Are Canadian universities vulnerable to cyberattacks? Not according to them. Unless regular operations are affected, very few postsecondary institutions report being victims of cybercrime. Case in point: when a major security flaw was discovered in December 2021, it wasn’t until the Quebec government demanded that all exposed sites, services and systems shut down as a “preventative measure” that many Quebec universities acknowledged it. The Université de Montréal’s response was similar when it was the subject of a global ransomeware attack a few years ago.
This relative radio silence gives the impression that public institutions like universities are immune to cyberthreats. But experts consulted by University Affairs say the reality is likely quite different. “The little data we have comes largely from British cybersecurity centre reports, which show just how vulnerable universities are to these very real threats,” said Benoît Dupont, a professor in UdeM’s school of criminology and Canada Research Chair in cybersecurity.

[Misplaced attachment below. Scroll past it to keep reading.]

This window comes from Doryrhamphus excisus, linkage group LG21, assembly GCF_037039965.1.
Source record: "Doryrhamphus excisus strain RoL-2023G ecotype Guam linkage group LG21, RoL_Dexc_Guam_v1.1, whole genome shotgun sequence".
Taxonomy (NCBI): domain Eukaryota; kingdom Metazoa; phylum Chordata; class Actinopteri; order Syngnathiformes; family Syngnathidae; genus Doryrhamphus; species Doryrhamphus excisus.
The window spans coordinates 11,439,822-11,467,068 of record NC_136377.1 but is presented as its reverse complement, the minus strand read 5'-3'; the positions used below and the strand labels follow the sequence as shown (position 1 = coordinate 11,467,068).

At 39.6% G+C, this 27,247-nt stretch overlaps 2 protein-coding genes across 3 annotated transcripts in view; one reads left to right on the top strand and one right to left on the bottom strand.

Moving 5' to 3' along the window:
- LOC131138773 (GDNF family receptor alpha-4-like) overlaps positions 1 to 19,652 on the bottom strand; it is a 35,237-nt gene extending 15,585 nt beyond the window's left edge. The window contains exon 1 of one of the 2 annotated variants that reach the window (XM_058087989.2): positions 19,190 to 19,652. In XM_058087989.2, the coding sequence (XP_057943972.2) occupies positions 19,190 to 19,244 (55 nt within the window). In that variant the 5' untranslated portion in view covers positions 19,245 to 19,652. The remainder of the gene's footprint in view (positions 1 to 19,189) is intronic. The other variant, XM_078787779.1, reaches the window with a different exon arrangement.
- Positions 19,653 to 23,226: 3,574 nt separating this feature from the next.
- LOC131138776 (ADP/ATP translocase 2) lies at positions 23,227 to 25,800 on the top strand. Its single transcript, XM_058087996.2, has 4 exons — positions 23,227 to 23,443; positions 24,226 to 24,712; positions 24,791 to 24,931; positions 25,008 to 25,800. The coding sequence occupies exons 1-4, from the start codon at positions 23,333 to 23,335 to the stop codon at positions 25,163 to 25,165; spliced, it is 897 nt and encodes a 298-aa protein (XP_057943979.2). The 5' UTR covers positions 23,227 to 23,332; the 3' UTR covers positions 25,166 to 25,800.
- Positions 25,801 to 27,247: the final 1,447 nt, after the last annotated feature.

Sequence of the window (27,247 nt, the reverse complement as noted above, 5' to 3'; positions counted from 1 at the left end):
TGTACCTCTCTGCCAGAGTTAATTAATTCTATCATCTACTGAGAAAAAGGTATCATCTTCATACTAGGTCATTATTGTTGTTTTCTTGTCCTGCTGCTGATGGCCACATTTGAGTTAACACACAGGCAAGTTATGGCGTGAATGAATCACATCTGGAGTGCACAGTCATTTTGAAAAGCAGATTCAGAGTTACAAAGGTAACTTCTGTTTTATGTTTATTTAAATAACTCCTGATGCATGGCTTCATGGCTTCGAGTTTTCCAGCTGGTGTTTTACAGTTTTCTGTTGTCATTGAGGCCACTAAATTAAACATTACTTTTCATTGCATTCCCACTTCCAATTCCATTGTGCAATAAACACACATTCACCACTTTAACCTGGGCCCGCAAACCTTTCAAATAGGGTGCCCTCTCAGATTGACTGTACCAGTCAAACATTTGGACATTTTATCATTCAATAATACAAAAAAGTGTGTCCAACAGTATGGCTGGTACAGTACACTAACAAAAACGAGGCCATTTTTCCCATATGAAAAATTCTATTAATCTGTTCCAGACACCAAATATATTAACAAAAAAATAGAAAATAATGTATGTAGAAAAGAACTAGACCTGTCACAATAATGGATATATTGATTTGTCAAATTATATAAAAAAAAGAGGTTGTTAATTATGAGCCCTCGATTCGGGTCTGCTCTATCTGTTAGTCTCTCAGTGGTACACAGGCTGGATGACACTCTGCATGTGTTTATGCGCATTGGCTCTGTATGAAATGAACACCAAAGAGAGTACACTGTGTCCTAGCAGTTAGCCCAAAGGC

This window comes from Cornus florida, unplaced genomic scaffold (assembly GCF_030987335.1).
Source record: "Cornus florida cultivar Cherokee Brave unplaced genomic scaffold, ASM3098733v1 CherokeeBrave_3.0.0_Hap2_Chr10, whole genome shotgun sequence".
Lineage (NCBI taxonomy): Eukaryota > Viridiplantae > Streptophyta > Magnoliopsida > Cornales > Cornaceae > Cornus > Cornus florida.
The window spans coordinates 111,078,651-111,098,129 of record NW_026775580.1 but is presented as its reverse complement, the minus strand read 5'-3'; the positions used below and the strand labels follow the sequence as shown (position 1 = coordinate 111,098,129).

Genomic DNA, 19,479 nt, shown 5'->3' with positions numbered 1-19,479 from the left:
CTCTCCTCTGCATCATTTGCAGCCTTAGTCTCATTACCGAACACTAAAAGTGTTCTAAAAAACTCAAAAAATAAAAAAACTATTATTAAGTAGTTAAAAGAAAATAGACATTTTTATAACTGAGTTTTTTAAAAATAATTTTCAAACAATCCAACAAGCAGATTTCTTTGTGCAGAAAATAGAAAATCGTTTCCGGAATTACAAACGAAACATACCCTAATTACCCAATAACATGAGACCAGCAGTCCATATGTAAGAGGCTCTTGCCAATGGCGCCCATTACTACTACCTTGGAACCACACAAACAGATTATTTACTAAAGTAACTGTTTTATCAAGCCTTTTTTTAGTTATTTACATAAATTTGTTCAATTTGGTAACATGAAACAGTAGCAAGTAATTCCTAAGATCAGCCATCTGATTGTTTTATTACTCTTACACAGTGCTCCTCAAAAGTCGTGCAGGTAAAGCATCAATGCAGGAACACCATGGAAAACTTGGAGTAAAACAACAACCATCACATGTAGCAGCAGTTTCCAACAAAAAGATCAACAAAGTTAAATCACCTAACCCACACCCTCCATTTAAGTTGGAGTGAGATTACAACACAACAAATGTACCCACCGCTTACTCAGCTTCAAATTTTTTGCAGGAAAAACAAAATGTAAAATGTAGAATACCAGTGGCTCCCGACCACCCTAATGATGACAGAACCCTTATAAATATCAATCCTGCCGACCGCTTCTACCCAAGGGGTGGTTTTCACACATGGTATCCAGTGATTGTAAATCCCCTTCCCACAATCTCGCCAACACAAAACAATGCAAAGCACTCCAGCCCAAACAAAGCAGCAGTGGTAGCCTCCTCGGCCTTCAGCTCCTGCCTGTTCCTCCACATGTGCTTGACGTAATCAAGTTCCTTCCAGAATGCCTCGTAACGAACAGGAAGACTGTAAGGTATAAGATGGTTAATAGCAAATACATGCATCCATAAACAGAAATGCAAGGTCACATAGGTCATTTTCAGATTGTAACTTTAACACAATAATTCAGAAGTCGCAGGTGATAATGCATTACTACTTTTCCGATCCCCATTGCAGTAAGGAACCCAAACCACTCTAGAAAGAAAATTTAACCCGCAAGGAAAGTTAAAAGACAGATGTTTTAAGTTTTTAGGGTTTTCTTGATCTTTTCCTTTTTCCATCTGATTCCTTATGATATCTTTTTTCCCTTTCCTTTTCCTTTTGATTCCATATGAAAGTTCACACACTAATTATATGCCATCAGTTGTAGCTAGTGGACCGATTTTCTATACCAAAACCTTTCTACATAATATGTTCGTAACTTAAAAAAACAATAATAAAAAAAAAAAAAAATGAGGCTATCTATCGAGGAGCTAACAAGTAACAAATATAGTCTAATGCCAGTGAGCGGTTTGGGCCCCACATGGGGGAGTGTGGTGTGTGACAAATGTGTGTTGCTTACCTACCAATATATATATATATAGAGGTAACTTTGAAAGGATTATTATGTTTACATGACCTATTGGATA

Jisc, a U.K.-based organization whose mission is to digitally empower the country’s higher education institutions, conducts a survey every year to see where things stand. The most recent results, published in November 2021, found that approximately 60 per cent of the 166 colleges and universities surveyed had reported a cyberattack in the previous 12 months. The survey also found a huge increase in ransomware attacks in the higher education sector.
The COVID-19 pandemic has contributed to this phenomenon. The public health crisis forced Canadian universities to move everything online. Their IT infrastructure became a lifeline almost overnight, making them more attractive targets. “The risk of cyberattack was high before March 2020 and it’s just as high now. The COVID curveball has made the university community aware of its own vulnerability and the importance of developing responsible digital behaviour,” explained Mohammad Mannan, associate professor at Concordia University’s Institute for Information Systems Engineering.
New Cyber Security Innovation Network
On Feb. 17, the Government of Canada announced the creation of the Cyber Security Innovation Network, which will be led by the National Cybersecurity Consortium. The consortium was created in 2020 by the centres of expertise in cybersecurity at Concordia University, Ryerson University, University of Calgary, University of New Brunswick and University of Waterloo. This newly created network will receive $80 million dollars in funding over four years, and will have the mandate of “enhancing research and development, increase commercialization, and developing skilled cybersecurity talent across Canada,” as explained in the press release announcing this initiative.
Look for a more detailed University Affairs article on this network in the coming weeks.